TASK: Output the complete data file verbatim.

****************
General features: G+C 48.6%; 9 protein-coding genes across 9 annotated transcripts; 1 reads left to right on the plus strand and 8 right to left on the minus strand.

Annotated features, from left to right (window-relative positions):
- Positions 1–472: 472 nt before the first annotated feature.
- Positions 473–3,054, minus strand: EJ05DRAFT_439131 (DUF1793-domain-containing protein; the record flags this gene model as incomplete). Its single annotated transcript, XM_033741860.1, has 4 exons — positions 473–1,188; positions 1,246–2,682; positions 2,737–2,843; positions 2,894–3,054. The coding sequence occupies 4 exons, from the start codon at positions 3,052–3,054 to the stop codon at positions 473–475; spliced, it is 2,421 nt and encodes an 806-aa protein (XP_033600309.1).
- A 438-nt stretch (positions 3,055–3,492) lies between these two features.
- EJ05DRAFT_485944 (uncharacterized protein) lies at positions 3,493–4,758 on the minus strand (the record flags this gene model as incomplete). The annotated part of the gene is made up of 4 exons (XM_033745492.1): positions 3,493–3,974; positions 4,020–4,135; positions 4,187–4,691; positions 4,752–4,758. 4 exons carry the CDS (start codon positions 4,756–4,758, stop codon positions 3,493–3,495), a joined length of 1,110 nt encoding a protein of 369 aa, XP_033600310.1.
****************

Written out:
General features: G+C 48.6%; 9 protein-coding genes across 9 annotated transcripts; 1 reads left to right on the plus strand and 8 right to left on the minus strand.

Annotated features, from left to right (window-relative positions):
- Positions 1–472: 472 nt before the first annotated feature.
- Positions 473–3,054, minus strand: EJ05DRAFT_439131 (DUF1793-domain-containing protein; the record flags this gene model as incomplete). Its single annotated transcript, XM_033741860.1, has 4 exons — positions 473–1,188; positions 1,246–2,682; positions 2,737–2,843; positions 2,894–3,054. The coding sequence occupies 4 exons, from the start codon at positions 3,052–3,054 to the stop codon at positions 473–475; spliced, it is 2,421 nt and encodes an 806-aa protein (XP_033600309.1).
- A 438-nt stretch (positions 3,055–3,492) lies between these two features.
- EJ05DRAFT_485944 (uncharacterized protein) lies at positions 3,493–4,758 on the minus strand (the record flags this gene model as incomplete). The annotated part of the gene is made up of 4 exons (XM_033745492.1): positions 3,493–3,974; positions 4,020–4,135; positions 4,187–4,691; positions 4,752–4,758. 4 exons carry the CDS (start codon positions 4,756–4,758, stop codon positions 3,493–3,495), a joined length of 1,110 nt encoding a protein of 369 aa, XP_033600310.1.